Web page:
The lack of management experience appears to have contributed to the firing late last month of 32-year-old Paul DePodesta as general manager of the Dodgers after just two seasons on the job. Mr. DePodesta majored in economics at Harvard and worked under acclaimed Oakland Athletics GM Billy Beane (playing a supporting role in Michael Lewis's bestselling book "Moneyball"). While earning respect for his ability to blend traditional talent scouting with modern statistics-oriented research -- and while leading the Dodgers last year to their first playoff win since 1988 -- Mr. DePodesta had never run a team department at any level before taking over the club.

As a result, baseball executives say, he struggled with some traditional management tasks, such as communicating with underlings and managing public-relations crises. For example, Mr. DePodesta was criticized in the local media for failing to call a long-time Dodgers coach regarding his job status. The coach took a position with the archrival San Francisco Giants. After the team slumped to discord-laden 71-91 record, the GM was fired by club owner Frank McCourt. Mr. DePodesta couldn't be reached for comment.

Most big-league GMs are still closer to middle age than drinking age. Even before the departures of Messrs. Epstein and DePodesta, the average age of general managers was 45. But the youth movement is likely to continue. Today's new hires grew up mimicking team executives in fantasy-sports games, learning about franchise minutiae on TV and studying exhaustive statistical breakdowns on the Internet.

"Young guys are able to access information about being a GM from the time they can turn on a computer at age 5, and by the time they're 15 can know everything about what GMs have done," Mr. Schuerholz says. "At 25, they're more prepared informationally and intellectually than the GMs when I began were at 35."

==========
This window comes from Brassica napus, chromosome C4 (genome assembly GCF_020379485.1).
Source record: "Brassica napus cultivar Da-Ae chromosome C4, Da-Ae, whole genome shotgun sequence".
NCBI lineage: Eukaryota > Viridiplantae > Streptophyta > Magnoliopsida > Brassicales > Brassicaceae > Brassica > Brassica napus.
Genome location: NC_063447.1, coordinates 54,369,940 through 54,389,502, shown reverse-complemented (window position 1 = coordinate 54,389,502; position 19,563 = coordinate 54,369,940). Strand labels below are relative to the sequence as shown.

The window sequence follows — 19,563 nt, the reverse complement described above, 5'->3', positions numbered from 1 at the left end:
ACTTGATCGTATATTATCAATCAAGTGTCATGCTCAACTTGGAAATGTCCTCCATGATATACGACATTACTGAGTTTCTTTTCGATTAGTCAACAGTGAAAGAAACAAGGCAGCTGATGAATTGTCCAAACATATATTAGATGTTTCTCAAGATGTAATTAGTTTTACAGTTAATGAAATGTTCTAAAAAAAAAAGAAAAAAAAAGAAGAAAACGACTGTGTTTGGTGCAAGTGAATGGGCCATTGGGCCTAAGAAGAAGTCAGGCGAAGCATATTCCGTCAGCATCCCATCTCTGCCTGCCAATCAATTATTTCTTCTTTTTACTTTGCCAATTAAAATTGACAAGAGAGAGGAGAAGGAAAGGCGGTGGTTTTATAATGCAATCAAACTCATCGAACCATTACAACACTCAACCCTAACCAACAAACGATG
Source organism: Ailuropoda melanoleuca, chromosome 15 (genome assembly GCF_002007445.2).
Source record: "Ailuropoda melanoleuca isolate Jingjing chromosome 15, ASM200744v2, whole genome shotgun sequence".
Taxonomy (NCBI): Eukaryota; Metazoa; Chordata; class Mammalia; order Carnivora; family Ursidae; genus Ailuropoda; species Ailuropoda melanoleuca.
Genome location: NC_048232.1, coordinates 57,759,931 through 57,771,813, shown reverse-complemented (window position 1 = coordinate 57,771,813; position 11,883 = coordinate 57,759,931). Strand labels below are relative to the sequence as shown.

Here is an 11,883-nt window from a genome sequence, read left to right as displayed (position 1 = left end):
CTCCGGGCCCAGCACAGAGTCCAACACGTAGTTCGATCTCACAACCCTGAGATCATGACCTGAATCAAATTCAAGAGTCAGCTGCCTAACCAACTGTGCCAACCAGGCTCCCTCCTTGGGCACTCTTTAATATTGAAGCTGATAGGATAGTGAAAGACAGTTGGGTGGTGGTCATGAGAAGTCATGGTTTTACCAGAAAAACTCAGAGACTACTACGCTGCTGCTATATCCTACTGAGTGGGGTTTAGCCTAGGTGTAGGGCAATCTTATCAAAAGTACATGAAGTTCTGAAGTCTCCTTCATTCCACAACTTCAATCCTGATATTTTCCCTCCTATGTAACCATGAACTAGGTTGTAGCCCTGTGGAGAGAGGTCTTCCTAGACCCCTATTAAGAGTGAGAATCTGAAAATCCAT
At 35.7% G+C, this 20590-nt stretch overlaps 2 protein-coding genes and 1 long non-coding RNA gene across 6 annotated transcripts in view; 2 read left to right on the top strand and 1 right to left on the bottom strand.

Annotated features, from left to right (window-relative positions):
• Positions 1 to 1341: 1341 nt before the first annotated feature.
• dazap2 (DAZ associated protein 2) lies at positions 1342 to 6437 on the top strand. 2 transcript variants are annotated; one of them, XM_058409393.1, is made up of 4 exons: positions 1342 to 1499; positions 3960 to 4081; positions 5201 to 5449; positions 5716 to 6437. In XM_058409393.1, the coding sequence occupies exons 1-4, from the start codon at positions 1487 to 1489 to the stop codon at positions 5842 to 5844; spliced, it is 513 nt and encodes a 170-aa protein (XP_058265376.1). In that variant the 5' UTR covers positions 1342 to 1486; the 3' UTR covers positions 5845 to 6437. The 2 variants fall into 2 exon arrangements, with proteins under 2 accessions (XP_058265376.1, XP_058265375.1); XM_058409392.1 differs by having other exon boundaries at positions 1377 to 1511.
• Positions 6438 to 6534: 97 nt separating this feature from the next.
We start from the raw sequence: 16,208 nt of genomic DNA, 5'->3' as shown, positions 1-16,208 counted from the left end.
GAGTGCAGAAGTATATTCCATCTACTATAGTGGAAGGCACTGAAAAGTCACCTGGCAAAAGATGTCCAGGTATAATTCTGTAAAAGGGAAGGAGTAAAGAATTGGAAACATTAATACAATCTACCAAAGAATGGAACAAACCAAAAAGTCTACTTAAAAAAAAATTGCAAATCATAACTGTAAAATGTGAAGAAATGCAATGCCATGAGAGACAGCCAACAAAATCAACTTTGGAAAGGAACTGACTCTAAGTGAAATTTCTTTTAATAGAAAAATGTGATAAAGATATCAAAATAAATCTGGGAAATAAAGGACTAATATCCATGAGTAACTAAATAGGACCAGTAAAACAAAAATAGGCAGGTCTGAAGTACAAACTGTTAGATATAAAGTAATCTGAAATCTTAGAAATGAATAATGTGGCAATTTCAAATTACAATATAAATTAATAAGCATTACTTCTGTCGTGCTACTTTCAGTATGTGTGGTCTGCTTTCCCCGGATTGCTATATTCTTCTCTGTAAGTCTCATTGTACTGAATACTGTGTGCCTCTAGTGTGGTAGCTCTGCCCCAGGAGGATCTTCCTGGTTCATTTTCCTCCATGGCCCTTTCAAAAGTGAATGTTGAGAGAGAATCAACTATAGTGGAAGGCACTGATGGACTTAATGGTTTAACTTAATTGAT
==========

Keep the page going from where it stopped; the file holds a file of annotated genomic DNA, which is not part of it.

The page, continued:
Another advantage: Young, well-educated baseball executives might relate better than former players or scouts to financially savvy team owners. "They have a decisive advantage in an interview," says Mr. Boras, the agent. "They speak the language of CEO-dom. They quantify the game into a measurement that's most understandable by ownership: a paper trail."

Mr. Schuerholz spent a quarter-century working his way up to a general manager job. By contrast, the new GM of the Texas Rangers, 28-year-old Jon Daniels, has just five seasons of experience. The new principal owner of the Tampa Bay Devil Rays, Stuart Sternberg, ditched the GM title completely. He installed 28-year-old Andrew Friedman, less than two years removed from Wall Street, as executive vice president of baseball operations and last week hired 55-year-old baseball veteran Gerry Hunsicker to back him up. "It's not a one-person job," Mr. Sternberg says.

Mr. Epstein's career began 13 years ago as an intern with the Baltimore Orioles. He was noticed there by senior club executive Larry Lucchino, a former Washington attorney. Mr. Lucchino hired him to work for the San Diego Padres, advised him to attend law school and was instrumental in promoting the former Yale Daily News sports editor to GM of the Red Sox in 2002.

At a news conference last week, Mr. Epstein cited "complexities" in his relationship with Mr. Lucchino, president and part owner of the team, but he didn't blame them for his resignation. "In the end, it just wasn't the right fit," he said. Mr. Lucchino didn't return a request for comment. In an email responding to questions, Red Sox principal owner John Henry said: "Differences are common in management."

Mr. Epstein insisted he wasn't burned out. Baseball executives believe he will resurface with a team willing to grant him autonomy on baseball matters, a club presidency or even a small ownership stake, perks gained by Mr. Beane in Oakland. The Dodgers already are said to have contacted Mr. Epstein, and Major League Baseball is expected by the end of the month to choose an owner of the Washington Nationals, who might be interested in his services.

Still, Mr. Epstein's departure was startling to other GMs. "I'm not disappointed that he's out of Boston," says J.P. Ricciardi, general manager of the Toronto Blue Jays, who play in the same division as the Red Sox. "But we lost a good guy. If he's unhappy enough to walk away, sometimes it makes you sit there and say, 'Is it worth it?'